At 7:25, the list keeper sits down behind the folding table and opens a notebook bound with duct tape. She is one of the asylum-seekers from the caravan. Betas store the notebook in their office overnight, but the caravan selects one migrant to add names to the list and call the numbers in order. When a list keeper crosses the border, another migrant takes their position.

Dozens of migrants file between lines made of the yellow tape. The list keeper meets with each person, writes down their name, and hands over a torn piece of paper with a number. Each number represents ten people. Children are given the same number as their parents. The numbers 1467, 1468, and 1469, for example, are handwritten on a slip of paper folded and torn at the creases into equal rectangles. The process is handled with care but still seems too lax given the life-and-death significance of these tokens.

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Back at Benito Juárez, I asked about a dozen teenagers, No padre, madre? One by one, they answered, No, solo.
Primo, prima, amigo?
Si, amigo, ello. They pointed to friends who looked to be their twenties.
I confirmed, No custodio, and desperately slipped into English, No guardian. . . Estas aquí solo?

Si, solo.

Unaccompanied minors were not allowed on The List. Like The List itself, it is unclear where this rule originated.

A fellow attorney and I were huddled on the baseball diamond with a young man and his friends. The young man told me through an interpreter that he wanted to seek asylum in the US but he did not want to subject himself to detention. His friends laughed and slapped his back. He shrugged off their hands, and asked a question that the interpreter could not understand. One of the friends who laughed pulled from his wallet a crumpled paper: 1461. He looked at me with humorless eyes. Si, bien. I gave him a thumbs up, and he quickly tucked the number back into place.

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Every asylum-seeker I told about The List refused to believe me at first. They couldn’t imagine that was actually the process. Because it both is and isn’t.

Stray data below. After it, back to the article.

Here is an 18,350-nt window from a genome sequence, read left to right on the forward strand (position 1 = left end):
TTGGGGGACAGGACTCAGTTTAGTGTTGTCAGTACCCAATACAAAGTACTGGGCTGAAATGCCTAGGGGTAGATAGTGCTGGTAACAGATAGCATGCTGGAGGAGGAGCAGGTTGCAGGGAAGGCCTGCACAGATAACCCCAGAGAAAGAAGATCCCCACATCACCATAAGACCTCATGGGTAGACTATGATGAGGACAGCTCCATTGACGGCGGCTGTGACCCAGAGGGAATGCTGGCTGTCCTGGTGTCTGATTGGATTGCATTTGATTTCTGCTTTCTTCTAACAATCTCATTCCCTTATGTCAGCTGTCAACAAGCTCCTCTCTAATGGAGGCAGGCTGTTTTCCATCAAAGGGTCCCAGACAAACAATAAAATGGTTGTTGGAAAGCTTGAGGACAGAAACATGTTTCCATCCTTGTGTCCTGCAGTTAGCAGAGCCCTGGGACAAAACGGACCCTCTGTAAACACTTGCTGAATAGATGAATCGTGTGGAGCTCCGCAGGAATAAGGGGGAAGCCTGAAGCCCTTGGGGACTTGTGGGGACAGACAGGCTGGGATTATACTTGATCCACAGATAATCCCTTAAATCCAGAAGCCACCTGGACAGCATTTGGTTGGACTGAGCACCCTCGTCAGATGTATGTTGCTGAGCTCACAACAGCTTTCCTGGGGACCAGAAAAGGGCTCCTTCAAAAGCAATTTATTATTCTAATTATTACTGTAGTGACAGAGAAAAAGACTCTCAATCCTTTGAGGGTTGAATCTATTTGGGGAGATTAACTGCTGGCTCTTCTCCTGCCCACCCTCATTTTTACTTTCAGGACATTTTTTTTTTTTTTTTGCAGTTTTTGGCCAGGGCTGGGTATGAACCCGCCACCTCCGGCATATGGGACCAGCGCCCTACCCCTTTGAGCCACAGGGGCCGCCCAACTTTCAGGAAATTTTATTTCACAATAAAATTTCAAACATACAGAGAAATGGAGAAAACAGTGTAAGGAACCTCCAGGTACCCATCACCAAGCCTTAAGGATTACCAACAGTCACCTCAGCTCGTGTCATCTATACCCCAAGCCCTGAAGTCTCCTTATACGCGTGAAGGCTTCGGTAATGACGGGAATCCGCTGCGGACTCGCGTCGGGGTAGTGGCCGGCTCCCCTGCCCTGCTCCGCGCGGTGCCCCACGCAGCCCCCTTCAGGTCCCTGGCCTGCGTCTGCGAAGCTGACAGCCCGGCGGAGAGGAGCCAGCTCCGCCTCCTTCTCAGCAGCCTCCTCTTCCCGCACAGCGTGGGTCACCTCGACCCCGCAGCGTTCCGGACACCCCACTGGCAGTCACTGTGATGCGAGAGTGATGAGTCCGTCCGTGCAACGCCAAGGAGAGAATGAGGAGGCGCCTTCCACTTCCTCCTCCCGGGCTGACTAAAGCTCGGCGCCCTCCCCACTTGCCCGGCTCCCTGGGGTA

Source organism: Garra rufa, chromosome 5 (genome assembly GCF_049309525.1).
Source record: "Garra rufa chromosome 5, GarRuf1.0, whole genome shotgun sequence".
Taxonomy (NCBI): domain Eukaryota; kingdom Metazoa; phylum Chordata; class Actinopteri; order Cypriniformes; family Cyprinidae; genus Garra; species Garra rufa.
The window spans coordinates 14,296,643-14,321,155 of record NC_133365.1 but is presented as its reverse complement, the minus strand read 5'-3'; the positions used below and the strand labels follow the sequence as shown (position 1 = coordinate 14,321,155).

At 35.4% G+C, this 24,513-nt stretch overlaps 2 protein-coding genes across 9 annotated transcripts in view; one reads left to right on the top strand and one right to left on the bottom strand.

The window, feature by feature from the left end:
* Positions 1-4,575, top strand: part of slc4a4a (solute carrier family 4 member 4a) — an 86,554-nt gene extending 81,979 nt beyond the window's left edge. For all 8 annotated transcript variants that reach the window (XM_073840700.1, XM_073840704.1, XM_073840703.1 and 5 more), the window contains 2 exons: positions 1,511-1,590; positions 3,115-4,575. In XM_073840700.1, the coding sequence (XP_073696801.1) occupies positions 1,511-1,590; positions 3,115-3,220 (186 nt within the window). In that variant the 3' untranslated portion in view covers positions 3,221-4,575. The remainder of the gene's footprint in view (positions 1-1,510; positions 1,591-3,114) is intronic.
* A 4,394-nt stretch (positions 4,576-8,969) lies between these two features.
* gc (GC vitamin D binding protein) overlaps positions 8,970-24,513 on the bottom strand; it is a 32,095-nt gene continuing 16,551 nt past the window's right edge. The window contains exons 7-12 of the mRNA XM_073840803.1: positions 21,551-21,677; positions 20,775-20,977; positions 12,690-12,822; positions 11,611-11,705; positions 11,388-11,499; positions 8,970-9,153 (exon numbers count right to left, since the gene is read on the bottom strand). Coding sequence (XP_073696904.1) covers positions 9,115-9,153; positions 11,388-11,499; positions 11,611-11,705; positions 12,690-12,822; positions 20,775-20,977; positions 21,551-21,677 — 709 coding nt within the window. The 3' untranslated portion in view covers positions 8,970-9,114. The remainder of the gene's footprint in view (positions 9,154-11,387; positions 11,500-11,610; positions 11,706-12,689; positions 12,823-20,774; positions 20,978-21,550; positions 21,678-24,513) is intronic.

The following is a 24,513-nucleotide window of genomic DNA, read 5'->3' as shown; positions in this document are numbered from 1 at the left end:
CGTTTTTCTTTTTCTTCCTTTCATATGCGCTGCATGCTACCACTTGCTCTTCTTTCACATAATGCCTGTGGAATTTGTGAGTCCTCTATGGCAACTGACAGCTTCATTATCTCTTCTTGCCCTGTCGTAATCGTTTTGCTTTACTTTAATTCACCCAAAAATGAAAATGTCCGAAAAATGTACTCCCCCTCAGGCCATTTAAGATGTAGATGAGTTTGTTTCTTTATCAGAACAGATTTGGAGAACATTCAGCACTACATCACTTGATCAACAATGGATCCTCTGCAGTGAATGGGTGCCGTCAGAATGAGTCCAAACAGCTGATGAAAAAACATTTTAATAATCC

Any foreigner who reaches the US border has the right to apply for asylum. Okay, that’s the law.

But CBP has decided these are exceptional circumstances. By saying, “you have to get on The List first,” CBP has used an exception to the law to create a baseline confusion about rules, rights, procedures, and authorities. With The List, the US has been able to say we’re not taking numbers today, thus transforming the actual denial of access to asylum into the possible access in the future. The List substitutes flexible norms and expectations for laws and rights. “What determines the effectiveness of the police?” ask the authors of Introduction to Civil War. “The cooperation of the public.”

The Central American exodus has continued to struggle as a collective and self-determined proletarian force. On November 29, a small group from the exodus launched a hunger strike at El Chaparral, with several demands for INM, but one directed at CBP: the immediate increase in asylum-seekers processed to 300 people per day in the San Ysidro ports of entry. The list keeper would therefore call thirty numbers from the List as opposed to three.

Since I have left the border, texts from friends still there and news updates have reported tear gas, more buses, rain, thigh-high puddles, mud, and the relocation from Benito Juárez. A heavy rain flooded the diamond, as expected, and by now, the majority of migrants will have been moved to an old concert venue with four walls and a single entry and exit. More shelter, less freedom.

The new camp is about fourteen miles from El Chaparral. While at Benito Juárez, los solicitantes de asilo would walk every morning for maybe twenty minutes through a market and across the pedestrian bridge over the Tijuana River to listen for their numbers. It’s unclear how the relocation will impact the list.

CBP has said that due to the volume of caravan traffic, asylum seekers must wait weeks before they can be inspected for processing. Meanwhile, Betas and asylum seekers manage a list of unknown origin, seemingly designed to facilitate CBP processing thirty to sixty people per day, if any. Plenty of tear gas canisters find their way to the border, but not enough asylum officers.

Two weeks ago the list keeper handed out number 1461 as four more buses pulled up to Benito Juárez. What do we on the other side do to help them get through?